Concentric circles of customers: Focus on people who already share your worldviews

“Don’t try to market to everyone.” By now, this advice is obvious. We know we can’t appeal to everyone.

But what if you feel like your product really is for everyone? Where do you start?

One way to narrow down your focus is to think about your customers as concentric circles on a bullseye. In the center of the bullseye are your core customers. These are people who are die-hard fans, who completely “get it.” They are excited you exist.

Start by marketing to them, then expand outwards. This is especially valuable if you have limited resources and bandwidth. 

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Everything takes longer than you think, so plan accordingly

I was on the phone with my bank recently. I thought it would take 10 or 15 minutes... It took 51 minutes. 

Almost an hour.

Whether you are troubleshooting a technical issue, hiring to grow your team, or planning a party…

Everything takes longer than you think.

Why does this matter? Because every day, we have to estimate how long things will take. 

If you get better at estimating timing, you’ll be less stressed in all areas of life.

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How to write your own job description (and invent your role)

Creating a new position for yourself--one that doesn't yet exist--sounds too good to be true. But many of us have done it, and I’ve personally done it multiple times. I want to share a few ideas that will help you do it too.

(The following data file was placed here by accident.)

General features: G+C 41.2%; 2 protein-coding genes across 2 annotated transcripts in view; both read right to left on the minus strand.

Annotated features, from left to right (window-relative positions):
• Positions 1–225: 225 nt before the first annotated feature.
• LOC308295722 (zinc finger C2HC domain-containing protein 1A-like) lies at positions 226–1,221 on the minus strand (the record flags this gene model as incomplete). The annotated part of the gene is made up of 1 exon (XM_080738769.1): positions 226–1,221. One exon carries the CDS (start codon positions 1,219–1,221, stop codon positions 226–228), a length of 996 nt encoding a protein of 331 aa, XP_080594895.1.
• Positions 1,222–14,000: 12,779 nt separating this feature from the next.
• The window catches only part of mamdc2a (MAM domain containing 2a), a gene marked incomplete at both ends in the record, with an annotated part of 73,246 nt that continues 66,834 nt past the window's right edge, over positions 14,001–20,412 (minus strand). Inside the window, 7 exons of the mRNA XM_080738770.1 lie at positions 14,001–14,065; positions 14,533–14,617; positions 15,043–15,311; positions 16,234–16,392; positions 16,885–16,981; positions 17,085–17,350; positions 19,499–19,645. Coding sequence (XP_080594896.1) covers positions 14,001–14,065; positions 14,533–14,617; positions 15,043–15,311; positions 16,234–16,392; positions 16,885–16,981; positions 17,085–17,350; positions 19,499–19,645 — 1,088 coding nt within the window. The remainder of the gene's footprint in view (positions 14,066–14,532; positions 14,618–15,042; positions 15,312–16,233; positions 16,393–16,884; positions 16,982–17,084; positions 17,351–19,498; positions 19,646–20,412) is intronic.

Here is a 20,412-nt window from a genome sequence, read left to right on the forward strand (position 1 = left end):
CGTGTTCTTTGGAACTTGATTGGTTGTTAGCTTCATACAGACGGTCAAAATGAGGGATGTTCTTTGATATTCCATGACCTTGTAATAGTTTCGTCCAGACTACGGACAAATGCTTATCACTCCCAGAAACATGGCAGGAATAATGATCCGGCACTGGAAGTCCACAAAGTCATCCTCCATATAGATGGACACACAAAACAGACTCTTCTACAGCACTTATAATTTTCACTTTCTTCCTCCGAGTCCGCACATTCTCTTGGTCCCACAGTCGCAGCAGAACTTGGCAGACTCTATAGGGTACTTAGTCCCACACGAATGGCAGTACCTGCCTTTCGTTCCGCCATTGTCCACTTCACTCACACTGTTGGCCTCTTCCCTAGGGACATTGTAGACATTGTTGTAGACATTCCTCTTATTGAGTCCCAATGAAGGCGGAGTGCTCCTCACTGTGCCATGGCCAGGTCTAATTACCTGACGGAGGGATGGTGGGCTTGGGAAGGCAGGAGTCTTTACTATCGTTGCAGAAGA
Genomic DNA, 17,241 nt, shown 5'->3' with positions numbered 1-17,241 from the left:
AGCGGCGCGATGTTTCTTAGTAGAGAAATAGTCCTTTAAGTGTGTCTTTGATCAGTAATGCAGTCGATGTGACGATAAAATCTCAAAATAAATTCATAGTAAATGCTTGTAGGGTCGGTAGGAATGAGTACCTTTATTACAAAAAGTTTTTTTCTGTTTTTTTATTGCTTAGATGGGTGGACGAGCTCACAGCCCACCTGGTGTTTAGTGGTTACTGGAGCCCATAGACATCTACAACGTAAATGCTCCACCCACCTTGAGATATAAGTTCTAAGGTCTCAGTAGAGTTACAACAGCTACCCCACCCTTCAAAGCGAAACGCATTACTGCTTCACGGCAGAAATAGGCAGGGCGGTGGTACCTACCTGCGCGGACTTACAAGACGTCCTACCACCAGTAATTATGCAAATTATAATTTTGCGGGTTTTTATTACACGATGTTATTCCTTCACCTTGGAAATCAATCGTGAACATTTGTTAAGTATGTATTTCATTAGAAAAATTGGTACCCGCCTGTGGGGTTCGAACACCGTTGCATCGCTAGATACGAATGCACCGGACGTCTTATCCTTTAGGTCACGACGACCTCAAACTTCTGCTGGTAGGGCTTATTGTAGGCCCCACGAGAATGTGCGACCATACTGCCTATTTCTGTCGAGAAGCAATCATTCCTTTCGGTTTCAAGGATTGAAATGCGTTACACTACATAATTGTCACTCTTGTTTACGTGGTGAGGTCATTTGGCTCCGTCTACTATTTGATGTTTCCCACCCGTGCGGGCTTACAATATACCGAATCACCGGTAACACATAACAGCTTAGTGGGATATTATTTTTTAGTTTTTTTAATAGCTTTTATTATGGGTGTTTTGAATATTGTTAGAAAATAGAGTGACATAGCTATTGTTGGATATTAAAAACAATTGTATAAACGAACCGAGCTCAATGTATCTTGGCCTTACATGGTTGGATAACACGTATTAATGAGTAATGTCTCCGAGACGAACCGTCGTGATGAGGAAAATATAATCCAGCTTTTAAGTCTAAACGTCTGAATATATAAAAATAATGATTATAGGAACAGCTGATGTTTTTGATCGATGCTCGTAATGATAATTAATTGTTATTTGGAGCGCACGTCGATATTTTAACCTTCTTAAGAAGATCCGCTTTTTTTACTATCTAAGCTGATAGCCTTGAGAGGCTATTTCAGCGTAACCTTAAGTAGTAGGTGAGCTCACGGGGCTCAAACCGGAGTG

Maybe you’ve grown tired of your current job responsibilities. Or maybe you see an opportunity to contribute, but the role isn’t listed on your company’s careers page. You might think there’s nothing else you can do--except wait for your fortune to change.

Luckily, writing your own job description can be the solution.

This is your chance to get creative about what you would like to work on that adds value to your organization. Here are a few things to keep in mind to get a “yes” from your hiring manager.

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Leveling upWes KaoLeveling up
How to regain control in a meeting

One of the by-products of having bold ideas is you will often pitch your ideas to groups of people. And whenever you have more than one person in a room, there’s the chance that the conversation gets derailed.

What if you’re caught off guard because people have taken over your meeting?

It’s important to control the meeting so you can move your project forward.

I’ve read advice on this topic in the past, but most recommendations are too abrasive to say to people you actually want to continue working with. "I COULD say that… But my team would be shocked/horrified by how blunt I sound and end up hating me."

For those of us with a collaborative leadership style, it’s important to have scripts you can realistically picture yourself saying.

Here’s what to say to get your meeting back on track and why it works.

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How to market a product you wouldn't use

It’s easier to sell stuff you use yourself. That's why companies give employee discounts.